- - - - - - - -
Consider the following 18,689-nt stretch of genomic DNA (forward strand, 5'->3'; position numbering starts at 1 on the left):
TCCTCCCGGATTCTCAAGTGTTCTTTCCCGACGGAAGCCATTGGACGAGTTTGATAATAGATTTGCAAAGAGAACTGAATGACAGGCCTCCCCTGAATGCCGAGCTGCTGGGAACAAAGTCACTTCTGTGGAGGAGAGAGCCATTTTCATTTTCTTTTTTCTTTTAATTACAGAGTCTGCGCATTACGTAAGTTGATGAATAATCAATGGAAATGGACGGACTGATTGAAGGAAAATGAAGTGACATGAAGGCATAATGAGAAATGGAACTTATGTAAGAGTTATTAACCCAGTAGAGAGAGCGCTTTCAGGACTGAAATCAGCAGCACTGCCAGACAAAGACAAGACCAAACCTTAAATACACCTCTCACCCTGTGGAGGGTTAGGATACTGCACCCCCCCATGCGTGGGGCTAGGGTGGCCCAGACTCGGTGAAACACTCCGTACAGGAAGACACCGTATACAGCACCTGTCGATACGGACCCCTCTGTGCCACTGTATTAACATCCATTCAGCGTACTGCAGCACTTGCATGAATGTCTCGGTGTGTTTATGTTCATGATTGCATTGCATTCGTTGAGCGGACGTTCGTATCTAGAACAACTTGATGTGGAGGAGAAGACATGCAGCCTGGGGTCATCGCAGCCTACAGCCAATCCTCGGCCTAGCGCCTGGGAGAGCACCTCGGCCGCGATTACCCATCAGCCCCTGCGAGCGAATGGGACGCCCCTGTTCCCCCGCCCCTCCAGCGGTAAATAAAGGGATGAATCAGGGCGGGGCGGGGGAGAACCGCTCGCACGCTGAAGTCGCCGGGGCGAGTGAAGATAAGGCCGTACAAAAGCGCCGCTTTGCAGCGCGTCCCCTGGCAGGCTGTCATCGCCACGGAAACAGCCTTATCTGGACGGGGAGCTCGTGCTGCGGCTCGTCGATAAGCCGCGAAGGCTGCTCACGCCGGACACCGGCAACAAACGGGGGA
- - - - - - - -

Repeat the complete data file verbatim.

Consider the following 18,689-nt stretch of genomic DNA (forward strand, 5'->3'; position numbering starts at 1 on the left):
TCCTCCCGGATTCTCAAGTGTTCTTTCCCGACGGAAGCCATTGGACGAGTTTGATAATAGATTTGCAAAGAGAACTGAATGACAGGCCTCCCCTGAATGCCGAGCTGCTGGGAACAAAGTCACTTCTGTGGAGGAGAGAGCCATTTTCATTTTCTTTTTTCTTTTAATTACAGAGTCTGCGCATTACGTAAGTTGATGAATAATCAATGGAAATGGACGGACTGATTGAAGGAAAATGAAGTGACATGAAGGCATAATGAGAAATGGAACTTATGTAAGAGTTATTAACCCAGTAGAGAGAGCGCTTTCAGGACTGAAATCAGCAGCACTGCCAGACAAAGACAAGACCAAACCTTAAATACACCTCTCACCCTGTGGAGGGTTAGGATACTGCACCCCCCCATGCGTGGGGCTAGGGTGGCCCAGACTCGGTGAAACACTCCGTACAGGAAGACACCGTATACAGCACCTGTCGATACGGACCCCTCTGTGCCACTGTATTAACATCCATTCAGCGTACTGCAGCACTTGCATGAATGTCTCGGTGTGTTTATGTTCATGATTGCATTGCATTCGTTGAGCGGACGTTCGTATCTAGAACAACTTGATGTGGAGGAGAAGACATGCAGCCTGGGGTCATCGCAGCCTACAGCCAATCCTCGGCCTAGCGCCTGGGAGAGCACCTCGGCCGCGATTACCCATCAGCCCCTGCGAGCGAATGGGACGCCCCTGTTCCCCCGCCCCTCCAGCGGTAAATAAAGGGATGAATCAGGGCGGGGCGGGGGAGAACCGCTCGCACGCTGAAGTCGCCGGGGCGAGTGAAGATAAGGCCGTACAAAAGCGCCGCTTTGCAGCGCGTCCCCTGGCAGGCTGTCATCGCCACGGAAACAGCCTTATCTGGACGGGGAGCTCGTGCTGCGGCTCGTCGATAAGCCGCGAAGGCTGCTCACGCCGGACACCGGCAACAAACGGGGGA